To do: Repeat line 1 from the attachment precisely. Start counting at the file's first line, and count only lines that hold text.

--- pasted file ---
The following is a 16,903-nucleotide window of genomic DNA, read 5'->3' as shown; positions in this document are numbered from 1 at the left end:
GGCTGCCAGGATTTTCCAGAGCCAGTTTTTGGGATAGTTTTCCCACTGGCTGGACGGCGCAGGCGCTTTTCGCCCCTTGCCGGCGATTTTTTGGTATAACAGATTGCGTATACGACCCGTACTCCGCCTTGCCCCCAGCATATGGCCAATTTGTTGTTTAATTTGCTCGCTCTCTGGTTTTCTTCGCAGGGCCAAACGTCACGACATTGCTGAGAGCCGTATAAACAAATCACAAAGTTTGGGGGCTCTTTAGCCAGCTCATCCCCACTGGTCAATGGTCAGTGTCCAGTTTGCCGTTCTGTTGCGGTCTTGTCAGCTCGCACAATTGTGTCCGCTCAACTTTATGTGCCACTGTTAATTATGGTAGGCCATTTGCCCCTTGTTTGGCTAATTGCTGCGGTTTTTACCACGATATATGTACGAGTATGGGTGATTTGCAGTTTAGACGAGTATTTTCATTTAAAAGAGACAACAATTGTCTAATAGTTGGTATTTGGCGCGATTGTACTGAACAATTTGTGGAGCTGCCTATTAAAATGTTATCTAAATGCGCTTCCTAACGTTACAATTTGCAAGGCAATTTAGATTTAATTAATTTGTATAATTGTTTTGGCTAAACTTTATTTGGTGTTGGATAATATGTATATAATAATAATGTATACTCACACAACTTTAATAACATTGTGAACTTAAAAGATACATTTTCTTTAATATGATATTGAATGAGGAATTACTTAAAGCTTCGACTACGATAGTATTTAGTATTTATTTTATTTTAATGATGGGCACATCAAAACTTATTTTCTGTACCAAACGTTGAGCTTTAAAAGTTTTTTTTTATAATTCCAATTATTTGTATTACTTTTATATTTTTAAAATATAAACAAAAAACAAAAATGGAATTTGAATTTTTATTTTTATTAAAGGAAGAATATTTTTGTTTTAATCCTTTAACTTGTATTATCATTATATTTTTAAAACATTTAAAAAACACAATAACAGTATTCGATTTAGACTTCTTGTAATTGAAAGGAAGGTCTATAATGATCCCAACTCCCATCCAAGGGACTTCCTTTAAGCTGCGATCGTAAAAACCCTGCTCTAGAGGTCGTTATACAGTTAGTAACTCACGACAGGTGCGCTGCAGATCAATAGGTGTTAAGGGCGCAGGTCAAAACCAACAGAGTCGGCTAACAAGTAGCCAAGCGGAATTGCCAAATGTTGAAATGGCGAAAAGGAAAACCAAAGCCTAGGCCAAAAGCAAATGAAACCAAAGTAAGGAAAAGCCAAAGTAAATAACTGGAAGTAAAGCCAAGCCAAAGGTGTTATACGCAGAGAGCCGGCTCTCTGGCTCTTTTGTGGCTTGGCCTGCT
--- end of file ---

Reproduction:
The following is a 16,903-nucleotide window of genomic DNA, read 5'->3' as shown; positions in this document are numbered from 1 at the left end: